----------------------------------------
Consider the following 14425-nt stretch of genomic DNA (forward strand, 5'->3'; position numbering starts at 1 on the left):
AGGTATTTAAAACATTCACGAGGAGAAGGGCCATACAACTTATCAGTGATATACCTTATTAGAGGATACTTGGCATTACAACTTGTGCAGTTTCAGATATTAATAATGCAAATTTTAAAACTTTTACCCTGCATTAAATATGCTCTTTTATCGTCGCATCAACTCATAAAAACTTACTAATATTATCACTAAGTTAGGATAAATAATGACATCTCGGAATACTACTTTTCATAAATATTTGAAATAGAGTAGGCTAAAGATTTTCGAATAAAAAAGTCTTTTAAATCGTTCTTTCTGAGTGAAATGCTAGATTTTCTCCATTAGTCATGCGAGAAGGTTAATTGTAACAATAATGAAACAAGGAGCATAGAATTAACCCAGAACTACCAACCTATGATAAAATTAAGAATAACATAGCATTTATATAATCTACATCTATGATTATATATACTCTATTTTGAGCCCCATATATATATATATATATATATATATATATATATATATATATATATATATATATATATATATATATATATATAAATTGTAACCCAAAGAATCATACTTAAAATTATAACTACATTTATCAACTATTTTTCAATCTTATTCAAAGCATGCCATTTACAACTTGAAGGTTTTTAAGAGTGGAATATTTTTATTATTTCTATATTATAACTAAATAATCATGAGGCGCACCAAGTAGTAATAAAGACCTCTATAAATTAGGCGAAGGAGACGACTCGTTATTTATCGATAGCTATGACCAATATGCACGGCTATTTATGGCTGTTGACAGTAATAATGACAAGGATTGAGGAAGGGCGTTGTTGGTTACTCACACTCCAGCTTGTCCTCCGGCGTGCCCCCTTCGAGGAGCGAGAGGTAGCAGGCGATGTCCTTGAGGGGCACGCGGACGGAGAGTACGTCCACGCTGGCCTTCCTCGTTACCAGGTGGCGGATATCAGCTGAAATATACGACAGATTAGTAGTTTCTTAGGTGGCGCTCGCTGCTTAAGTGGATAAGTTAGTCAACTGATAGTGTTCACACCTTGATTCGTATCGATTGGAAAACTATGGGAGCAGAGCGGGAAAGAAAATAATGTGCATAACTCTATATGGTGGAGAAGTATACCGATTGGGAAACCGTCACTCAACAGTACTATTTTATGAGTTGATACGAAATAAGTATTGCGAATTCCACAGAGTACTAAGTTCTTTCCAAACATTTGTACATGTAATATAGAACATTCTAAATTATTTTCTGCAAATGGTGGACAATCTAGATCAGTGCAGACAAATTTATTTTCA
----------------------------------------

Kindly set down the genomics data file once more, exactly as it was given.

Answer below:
Consider the following 14425-nt stretch of genomic DNA (forward strand, 5'->3'; position numbering starts at 1 on the left):
AGGTATTTAAAACATTCACGAGGAGAAGGGCCATACAACTTATCAGTGATATACCTTATTAGAGGATACTTGGCATTACAACTTGTGCAGTTTCAGATATTAATAATGCAAATTTTAAAACTTTTACCCTGCATTAAATATGCTCTTTTATCGTCGCATCAACTCATAAAAACTTACTAATATTATCACTAAGTTAGGATAAATAATGACATCTCGGAATACTACTTTTCATAAATATTTGAAATAGAGTAGGCTAAAGATTTTCGAATAAAAAAGTCTTTTAAATCGTTCTTTCTGAGTGAAATGCTAGATTTTCTCCATTAGTCATGCGAGAAGGTTAATTGTAACAATAATGAAACAAGGAGCATAGAATTAACCCAGAACTACCAACCTATGATAAAATTAAGAATAACATAGCATTTATATAATCTACATCTATGATTATATATACTCTATTTTGAGCCCCATATATATATATATATATATATATATATATATATATATATATATATATATATATATATATATATATATATATAAATTGTAACCCAAAGAATCATACTTAAAATTATAACTACATTTATCAACTATTTTTCAATCTTATTCAAAGCATGCCATTTACAACTTGAAGGTTTTTAAGAGTGGAATATTTTTATTATTTCTATATTATAACTAAATAATCATGAGGCGCACCAAGTAGTAATAAAGACCTCTATAAATTAGGCGAAGGAGACGACTCGTTATTTATCGATAGCTATGACCAATATGCACGGCTATTTATGGCTGTTGACAGTAATAATGACAAGGATTGAGGAAGGGCGTTGTTGGTTACTCACACTCCAGCTTGTCCTCCGGCGTGCCCCCTTCGAGGAGCGAGAGGTAGCAGGCGATGTCCTTGAGGGGCACGCGGACGGAGAGTACGTCCACGCTGGCCTTCCTCGTTACCAGGTGGCGGATATCAGCTGAAATATACGACAGATTAGTAGTTTCTTAGGTGGCGCTCGCTGCTTAAGTGGATAAGTTAGTCAACTGATAGTGTTCACACCTTGATTCGTATCGATTGGAAAACTATGGGAGCAGAGCGGGAAAGAAAATAATGTGCATAACTCTATATGGTGGAGAAGTATACCGATTGGGAAACCGTCACTCAACAGTACTATTTTATGAGTTGATACGAAATAAGTATTGCGAATTCCACAGAGTACTAAGTTCTTTCCAAACATTTGTACATGTAATATAGAACATTCTAAATTATTTTCTGCAAATGGTGGACAATCTAGATCAGTGCAGACAAATTTATTTTCA